to run only if he is in good condition, completely poised, in full readiness.
In a position to . . . , this means first: he is fit for it. Yet not simply this, but at the same time it also means: he ventures himself, has already become resolved. To actually be capable is the full preparedness of being in a position to, which lacks only the releasement into enactment, such that when this is at hand, when it has imposed itself, this means: when the one who is capable sets himself to work, then the enactment is truly practice and just this. It is nothing other than setting oneself to work—ἐνέργεια (ἔργον: the work or the product).
Now it becomes clearer how the actuality of δύνασθαι is to be comprehended through ἔχειν, having and holding, namely as holding oneself in readiness, holding the capability itself in readiness. This being held is its actual presence. In the example mentioned earlier, the potter who had lost both hands, the moment of passing beyond, of going over, is in a certain manner no longer at hand; the being held is no longer complete; the readiness is interrupted.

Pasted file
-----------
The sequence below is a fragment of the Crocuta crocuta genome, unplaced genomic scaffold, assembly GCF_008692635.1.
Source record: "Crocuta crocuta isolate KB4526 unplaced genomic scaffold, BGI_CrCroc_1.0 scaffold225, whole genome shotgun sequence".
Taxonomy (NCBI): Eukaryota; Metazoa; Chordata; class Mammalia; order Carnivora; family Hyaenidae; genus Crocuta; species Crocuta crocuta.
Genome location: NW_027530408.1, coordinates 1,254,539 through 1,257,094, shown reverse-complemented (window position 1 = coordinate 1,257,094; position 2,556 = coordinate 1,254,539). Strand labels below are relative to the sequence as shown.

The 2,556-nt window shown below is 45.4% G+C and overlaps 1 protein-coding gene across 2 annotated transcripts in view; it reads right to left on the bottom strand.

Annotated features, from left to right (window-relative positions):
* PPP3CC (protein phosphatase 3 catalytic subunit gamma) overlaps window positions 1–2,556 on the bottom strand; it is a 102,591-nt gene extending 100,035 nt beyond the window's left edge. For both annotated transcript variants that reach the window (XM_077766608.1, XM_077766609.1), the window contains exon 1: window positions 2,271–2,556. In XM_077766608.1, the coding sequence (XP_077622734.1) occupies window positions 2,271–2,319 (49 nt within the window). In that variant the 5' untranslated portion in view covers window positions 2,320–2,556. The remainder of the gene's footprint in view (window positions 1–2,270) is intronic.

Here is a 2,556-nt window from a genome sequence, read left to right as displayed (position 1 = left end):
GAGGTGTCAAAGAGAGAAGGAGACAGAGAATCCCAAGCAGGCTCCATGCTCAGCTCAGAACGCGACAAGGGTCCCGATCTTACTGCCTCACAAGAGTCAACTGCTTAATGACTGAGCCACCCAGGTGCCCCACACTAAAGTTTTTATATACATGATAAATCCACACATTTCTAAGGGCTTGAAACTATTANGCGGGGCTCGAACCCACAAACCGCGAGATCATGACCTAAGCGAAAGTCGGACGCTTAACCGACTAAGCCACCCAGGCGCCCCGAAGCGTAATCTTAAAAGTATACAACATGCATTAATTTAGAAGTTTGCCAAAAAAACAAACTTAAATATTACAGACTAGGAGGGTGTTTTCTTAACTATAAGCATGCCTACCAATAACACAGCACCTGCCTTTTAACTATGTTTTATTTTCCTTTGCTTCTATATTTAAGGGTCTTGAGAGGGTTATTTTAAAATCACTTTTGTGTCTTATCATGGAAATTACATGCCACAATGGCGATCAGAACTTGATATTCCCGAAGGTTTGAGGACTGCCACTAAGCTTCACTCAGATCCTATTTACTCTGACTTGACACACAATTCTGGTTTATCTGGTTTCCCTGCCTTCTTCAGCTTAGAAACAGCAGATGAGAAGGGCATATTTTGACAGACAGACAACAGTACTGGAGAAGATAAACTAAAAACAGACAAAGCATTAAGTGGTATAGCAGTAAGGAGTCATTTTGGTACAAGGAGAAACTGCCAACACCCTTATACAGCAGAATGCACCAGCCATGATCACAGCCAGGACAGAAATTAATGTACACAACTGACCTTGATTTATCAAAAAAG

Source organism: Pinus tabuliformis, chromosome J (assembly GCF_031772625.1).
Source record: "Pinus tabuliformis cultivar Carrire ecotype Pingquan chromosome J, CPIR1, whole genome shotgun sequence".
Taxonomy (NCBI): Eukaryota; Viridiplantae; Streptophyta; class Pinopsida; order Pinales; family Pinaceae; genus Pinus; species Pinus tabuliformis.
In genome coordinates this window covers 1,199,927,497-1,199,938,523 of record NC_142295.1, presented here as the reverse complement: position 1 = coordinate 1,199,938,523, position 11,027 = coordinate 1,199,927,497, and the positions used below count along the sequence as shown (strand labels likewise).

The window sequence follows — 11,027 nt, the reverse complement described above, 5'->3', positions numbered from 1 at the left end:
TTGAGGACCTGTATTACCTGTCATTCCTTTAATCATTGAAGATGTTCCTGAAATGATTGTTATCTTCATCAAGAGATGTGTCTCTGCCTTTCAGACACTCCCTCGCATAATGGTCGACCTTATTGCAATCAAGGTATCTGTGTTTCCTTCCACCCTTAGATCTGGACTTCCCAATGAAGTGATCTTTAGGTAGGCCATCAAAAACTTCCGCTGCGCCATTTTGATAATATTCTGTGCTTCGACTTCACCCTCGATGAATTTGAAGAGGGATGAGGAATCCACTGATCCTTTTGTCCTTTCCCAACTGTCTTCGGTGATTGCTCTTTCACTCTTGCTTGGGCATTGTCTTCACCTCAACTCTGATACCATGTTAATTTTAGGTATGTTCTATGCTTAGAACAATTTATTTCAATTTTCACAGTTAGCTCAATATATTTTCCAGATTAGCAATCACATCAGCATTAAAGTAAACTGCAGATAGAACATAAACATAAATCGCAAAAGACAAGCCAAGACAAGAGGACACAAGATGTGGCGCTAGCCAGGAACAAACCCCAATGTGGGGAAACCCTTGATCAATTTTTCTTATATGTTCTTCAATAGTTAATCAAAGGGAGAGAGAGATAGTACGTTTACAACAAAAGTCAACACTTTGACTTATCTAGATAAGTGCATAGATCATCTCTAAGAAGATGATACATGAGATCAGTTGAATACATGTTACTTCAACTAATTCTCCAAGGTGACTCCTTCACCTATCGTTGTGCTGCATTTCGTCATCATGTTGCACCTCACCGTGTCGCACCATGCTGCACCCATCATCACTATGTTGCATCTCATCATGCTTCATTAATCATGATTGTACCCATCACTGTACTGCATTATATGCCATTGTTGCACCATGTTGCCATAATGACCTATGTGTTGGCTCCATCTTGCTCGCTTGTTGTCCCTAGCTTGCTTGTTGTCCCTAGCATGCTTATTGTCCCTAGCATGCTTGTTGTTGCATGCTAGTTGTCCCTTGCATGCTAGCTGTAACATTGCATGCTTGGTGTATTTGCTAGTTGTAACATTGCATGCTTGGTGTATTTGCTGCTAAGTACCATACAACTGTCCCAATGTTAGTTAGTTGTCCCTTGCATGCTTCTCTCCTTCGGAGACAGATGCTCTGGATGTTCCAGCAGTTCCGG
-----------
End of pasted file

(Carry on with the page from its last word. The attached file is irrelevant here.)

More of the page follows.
If you have followed this entire clarification of the essence of that which is capable and actually present with a continual view toward the phenomenon (the runner immediately before the start), then the "definition" which Aristotle now gives for δυνατὸν εἶναι may no longer be foreign to you.
1047a24-26: ἔστι δὲ δυνατὸν τοῦτο ᾧ ἐὰν ὑπάρξῃ ἡ ἐνέργεια οὗ λέγεται ἔχειν τὴν δύναμιν, οὐθὲν ἔσται ἀδύνατον.
"That which is in actuality capable, however, is that for which nothing more is unattainable once it sets itself to work as that for which it is claimed to be well equipped."
Here we have again one of the unprecedented and determining essential insights, through which Aristotle for the first time illuminates a previously obscure realm. In this concise statement, every word is significant. With Aristotle the greatest philosophical knowledge of antiquity is expressed, a knowledge which even today remains unappreciated and misunderstood in philosophy.